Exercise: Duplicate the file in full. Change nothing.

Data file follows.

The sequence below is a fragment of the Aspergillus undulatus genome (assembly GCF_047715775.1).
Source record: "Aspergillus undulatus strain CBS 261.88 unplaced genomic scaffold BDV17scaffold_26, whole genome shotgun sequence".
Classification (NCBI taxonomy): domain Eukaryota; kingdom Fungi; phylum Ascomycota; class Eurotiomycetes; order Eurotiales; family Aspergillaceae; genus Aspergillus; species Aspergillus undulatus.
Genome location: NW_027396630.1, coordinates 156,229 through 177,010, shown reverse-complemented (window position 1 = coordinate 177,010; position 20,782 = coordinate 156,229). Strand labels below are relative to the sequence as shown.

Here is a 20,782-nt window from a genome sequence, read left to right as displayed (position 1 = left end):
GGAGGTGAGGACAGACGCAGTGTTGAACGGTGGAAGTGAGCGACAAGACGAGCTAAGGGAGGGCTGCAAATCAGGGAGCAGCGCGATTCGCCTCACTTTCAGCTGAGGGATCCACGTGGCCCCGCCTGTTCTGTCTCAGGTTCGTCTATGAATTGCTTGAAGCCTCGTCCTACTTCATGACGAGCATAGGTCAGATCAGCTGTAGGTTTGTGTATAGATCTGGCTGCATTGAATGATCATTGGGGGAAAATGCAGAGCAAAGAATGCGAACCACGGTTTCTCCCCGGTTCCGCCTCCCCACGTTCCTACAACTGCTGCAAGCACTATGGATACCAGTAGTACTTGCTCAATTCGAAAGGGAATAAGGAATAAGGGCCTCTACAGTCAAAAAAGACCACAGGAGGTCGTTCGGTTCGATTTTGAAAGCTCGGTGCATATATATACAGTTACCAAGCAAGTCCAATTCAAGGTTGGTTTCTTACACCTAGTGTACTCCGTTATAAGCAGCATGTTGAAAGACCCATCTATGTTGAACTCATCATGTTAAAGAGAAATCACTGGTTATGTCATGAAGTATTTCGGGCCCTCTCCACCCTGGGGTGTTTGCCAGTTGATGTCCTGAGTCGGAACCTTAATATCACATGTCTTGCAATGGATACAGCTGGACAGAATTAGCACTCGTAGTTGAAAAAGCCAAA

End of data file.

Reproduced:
The sequence below is a fragment of the Aspergillus undulatus genome (assembly GCF_047715775.1).
Source record: "Aspergillus undulatus strain CBS 261.88 unplaced genomic scaffold BDV17scaffold_26, whole genome shotgun sequence".
Classification (NCBI taxonomy): domain Eukaryota; kingdom Fungi; phylum Ascomycota; class Eurotiomycetes; order Eurotiales; family Aspergillaceae; genus Aspergillus; species Aspergillus undulatus.
Genome location: NW_027396630.1, coordinates 156,229 through 177,010, shown reverse-complemented (window position 1 = coordinate 177,010; position 20,782 = coordinate 156,229). Strand labels below are relative to the sequence as shown.

Here is a 20,782-nt window from a genome sequence, read left to right as displayed (position 1 = left end):
GGAGGTGAGGACAGACGCAGTGTTGAACGGTGGAAGTGAGCGACAAGACGAGCTAAGGGAGGGCTGCAAATCAGGGAGCAGCGCGATTCGCCTCACTTTCAGCTGAGGGATCCACGTGGCCCCGCCTGTTCTGTCTCAGGTTCGTCTATGAATTGCTTGAAGCCTCGTCCTACTTCATGACGAGCATAGGTCAGATCAGCTGTAGGTTTGTGTATAGATCTGGCTGCATTGAATGATCATTGGGGGAAAATGCAGAGCAAAGAATGCGAACCACGGTTTCTCCCCGGTTCCGCCTCCCCACGTTCCTACAACTGCTGCAAGCACTATGGATACCAGTAGTACTTGCTCAATTCGAAAGGGAATAAGGAATAAGGGCCTCTACAGTCAAAAAAGACCACAGGAGGTCGTTCGGTTCGATTTTGAAAGCTCGGTGCATATATATACAGTTACCAAGCAAGTCCAATTCAAGGTTGGTTTCTTACACCTAGTGTACTCCGTTATAAGCAGCATGTTGAAAGACCCATCTATGTTGAACTCATCATGTTAAAGAGAAATCACTGGTTATGTCATGAAGTATTTCGGGCCCTCTCCACCCTGGGGTGTTTGCCAGTTGATGTCCTGAGTCGGAACCTTAATATCACATGTCTTGCAATGGATACAGCTGGACAGAATTAGCACTCGTAGTTGAAAAAGCCAAA